What is blood pressure anyway? Blood pressure is a measure of the force of the blood against the walls of your arteries. Blood pressure readings include two numbers, such as 120/80 (say “120 over 80”). The first number is the systolic pressure and is the force of blood on the artery walls as the heart pumps. The second number is the diastolic pressure and is the force of blood on the artery walls between heartbeats, when the heart is at rest.
What is hypertension/high blood pressure? Your blood pressure normally goes up and down depending on what you are doing. You’ve probably heard that a normal blood pressure is less than 120/80 but it is normal for it to go up when you’re exercising or under stress. It’s normally higher for example when you’re exercising than when you’re sleeping. If you’re rushing to make it to your doctor’s appointment, it might be higher when it’s measured in the doctor’s office then when you’re relaxed right before you go to bed. Despite what a lot of people think, high blood pressure usually does not cause headaches or make you feel dizzy or lightheaded. It usually has no symptoms, but it does increase your risk for heat attack, stroke, kidney and eye damage. The higher your blood pressure, the more your risk increases. Your doctor will probably look at several variables when trying to determine whether your blood pressure is elevated abnormally and whether your blood pressure needs to be treated. If you have diabetes, kidney disease, an aneurism or if you’ve had a heart attack or a stroke we usually try to keep the blood pressure lower than for other patients because they are at higher risk of developing additional health related problems if their blood pressure is high.
If a patient is normally healthy without any health related problems, we usually don’t consider them to have hypertension unless their blood pressure is 130/80 or higher – stage 1 hypertension based on Guidelines released in November of 2017.
Guidelines released by the American Heart Association and American College of Cardiology in November of 2017 classify blood pressure in the following categories:
- Normal <120/80
- Elevated: Systolic between 120-129 and diastolic less than 80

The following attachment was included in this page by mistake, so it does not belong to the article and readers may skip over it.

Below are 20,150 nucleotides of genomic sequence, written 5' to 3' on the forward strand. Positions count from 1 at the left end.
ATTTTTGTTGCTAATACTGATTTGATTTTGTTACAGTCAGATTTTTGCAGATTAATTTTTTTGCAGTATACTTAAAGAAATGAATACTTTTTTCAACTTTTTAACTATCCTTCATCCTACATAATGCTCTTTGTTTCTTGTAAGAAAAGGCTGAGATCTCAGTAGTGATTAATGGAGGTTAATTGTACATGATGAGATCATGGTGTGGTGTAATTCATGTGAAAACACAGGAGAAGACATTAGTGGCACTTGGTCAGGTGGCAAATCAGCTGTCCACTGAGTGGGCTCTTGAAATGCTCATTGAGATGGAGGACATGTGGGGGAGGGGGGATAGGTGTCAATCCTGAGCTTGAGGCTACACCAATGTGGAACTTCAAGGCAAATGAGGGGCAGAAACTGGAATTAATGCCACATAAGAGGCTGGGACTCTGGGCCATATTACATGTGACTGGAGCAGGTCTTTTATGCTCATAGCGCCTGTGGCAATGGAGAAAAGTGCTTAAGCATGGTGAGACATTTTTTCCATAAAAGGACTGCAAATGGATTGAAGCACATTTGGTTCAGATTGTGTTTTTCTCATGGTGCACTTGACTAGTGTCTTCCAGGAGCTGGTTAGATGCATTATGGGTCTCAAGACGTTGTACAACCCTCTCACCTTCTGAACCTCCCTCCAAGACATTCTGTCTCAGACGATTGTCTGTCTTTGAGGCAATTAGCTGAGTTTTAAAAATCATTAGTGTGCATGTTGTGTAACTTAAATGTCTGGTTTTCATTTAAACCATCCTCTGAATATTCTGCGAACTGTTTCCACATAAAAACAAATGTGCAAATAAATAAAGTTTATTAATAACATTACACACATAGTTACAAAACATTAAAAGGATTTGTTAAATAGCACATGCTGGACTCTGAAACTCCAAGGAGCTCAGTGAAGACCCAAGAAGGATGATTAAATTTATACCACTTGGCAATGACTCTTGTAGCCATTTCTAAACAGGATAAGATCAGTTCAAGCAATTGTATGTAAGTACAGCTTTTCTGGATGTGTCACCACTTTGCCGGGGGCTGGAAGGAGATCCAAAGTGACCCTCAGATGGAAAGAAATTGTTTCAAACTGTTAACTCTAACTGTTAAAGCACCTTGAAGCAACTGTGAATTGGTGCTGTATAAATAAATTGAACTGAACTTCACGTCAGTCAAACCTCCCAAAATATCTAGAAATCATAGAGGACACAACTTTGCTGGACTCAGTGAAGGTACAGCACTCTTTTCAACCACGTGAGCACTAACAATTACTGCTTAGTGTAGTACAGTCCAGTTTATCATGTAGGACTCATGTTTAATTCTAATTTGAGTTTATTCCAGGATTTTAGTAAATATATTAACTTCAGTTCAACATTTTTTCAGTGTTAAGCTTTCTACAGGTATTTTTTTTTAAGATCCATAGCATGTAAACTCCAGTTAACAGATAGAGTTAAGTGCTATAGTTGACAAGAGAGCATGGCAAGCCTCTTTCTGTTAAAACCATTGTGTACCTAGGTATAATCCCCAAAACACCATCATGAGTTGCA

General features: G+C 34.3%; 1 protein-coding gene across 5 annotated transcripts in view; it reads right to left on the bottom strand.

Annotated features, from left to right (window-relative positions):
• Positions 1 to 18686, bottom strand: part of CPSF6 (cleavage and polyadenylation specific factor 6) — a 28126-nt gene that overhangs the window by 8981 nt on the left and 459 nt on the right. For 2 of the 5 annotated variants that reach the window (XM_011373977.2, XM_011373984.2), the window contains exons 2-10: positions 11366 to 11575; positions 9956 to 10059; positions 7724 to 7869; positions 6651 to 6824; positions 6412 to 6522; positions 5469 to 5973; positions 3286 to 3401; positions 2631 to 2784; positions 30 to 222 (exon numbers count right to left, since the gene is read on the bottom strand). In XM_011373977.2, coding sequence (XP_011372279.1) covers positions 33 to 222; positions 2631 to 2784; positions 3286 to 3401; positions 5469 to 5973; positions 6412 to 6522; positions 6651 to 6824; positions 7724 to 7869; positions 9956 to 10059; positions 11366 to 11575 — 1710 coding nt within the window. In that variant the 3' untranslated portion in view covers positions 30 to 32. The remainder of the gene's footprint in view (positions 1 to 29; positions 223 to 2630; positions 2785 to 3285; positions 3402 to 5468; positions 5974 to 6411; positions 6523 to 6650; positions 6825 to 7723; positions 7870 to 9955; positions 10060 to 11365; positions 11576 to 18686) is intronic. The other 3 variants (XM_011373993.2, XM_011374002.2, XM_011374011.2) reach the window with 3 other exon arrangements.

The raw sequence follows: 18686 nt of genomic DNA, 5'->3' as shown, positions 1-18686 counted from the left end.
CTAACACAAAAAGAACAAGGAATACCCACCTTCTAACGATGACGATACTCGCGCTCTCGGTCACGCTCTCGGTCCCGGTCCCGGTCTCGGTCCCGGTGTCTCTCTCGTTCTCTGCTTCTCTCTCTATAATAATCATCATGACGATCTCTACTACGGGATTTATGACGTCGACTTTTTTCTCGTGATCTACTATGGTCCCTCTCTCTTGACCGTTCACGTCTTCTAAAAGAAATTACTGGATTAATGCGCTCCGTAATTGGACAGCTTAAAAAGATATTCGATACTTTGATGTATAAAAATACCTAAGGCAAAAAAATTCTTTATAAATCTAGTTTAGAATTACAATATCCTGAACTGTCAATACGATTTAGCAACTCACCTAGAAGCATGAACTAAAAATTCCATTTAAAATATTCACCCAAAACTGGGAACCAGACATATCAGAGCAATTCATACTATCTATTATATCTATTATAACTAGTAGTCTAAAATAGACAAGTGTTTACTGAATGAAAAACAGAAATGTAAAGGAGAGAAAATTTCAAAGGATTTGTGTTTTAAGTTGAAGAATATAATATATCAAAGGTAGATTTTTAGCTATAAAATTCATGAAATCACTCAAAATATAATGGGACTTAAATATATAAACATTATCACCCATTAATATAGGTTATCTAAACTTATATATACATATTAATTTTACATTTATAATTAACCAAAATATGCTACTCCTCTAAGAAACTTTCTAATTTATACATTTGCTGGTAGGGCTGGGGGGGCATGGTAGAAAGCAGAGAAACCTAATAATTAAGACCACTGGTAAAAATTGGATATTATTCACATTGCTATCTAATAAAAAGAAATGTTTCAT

- Stage 1: Systolic between 130-139 or diastolic between 80-89
- Stage 2: Systolic at least 140 or diastolic at least 90 mm Hg
- Hypertensive crisis: Systolic over 180 and/or diastolic over 120, with patients needing prompt changes in medication if there are no other indications of problems, or immediate hospitalization if there are signs of organ damage.
Why should you care if your blood pressure in high? Most of the time when people have high blood pressure they don’t have any symptoms so they aren’t even aware that it’s elevated! High blood pressure is sometimes called a “silent killer” because even though you don’t have symptoms from it being elevated, it can do damage to the arteries in the heart, brain, kidneys, eyes and other organs.
Men are often most interested to know that having hypertension can cause a form of sexual dysfunction called erectile dysfunction (ED). That’s right, if your blood pressure is elevated, your sex life may be negatively affected as a consequence. Read my article on male sexual dysfunction in men here.
It may take years to develop symptoms from this damage but it is usually permanent and can make patients more likely to have a heart attack or stroke, kidney damage (sometimes requiring dialysis), vision problems, and even lead to early death.
Some patients might not have thought about why they would want to stay healthy, so I usually ask them to make a list of what’s important in their life. For some people it’s important for them to be alive and healthy so they can spend time with their family members (wife/husband, children, siblings, pets, etc.) Some people enjoy traveling and they may not have considered that it’s much more difficult to travel if you have problems with your heart, brain, kidneys or eyes for example. I think it’s important to think about what your short term and long term goals are, and use this as motivation for keeping healthy.
Who is at risk? High blood pressure is a very common problem! Elevated blood pressure is more common as we get older but can affect anyone. Among people over age 60, hypertension occurs in 65 percent of African-American men, 80 percent of African-American women, 55 percent of white men, and 65 percent of white women.
I’ve had patients who are children with abnormally elevated blood pressures. Oftentimes high blood pressure runs in the family, so if your father, mother or siblings have hypertension it’s important to be aware that you are at higher risk of developing hypertension yourself. High blood pressure is also more common in people who have diabetes, drink more than two alcoholic drinks/day, are overweight, eat an unhealthy diet or don’t exercise regularly.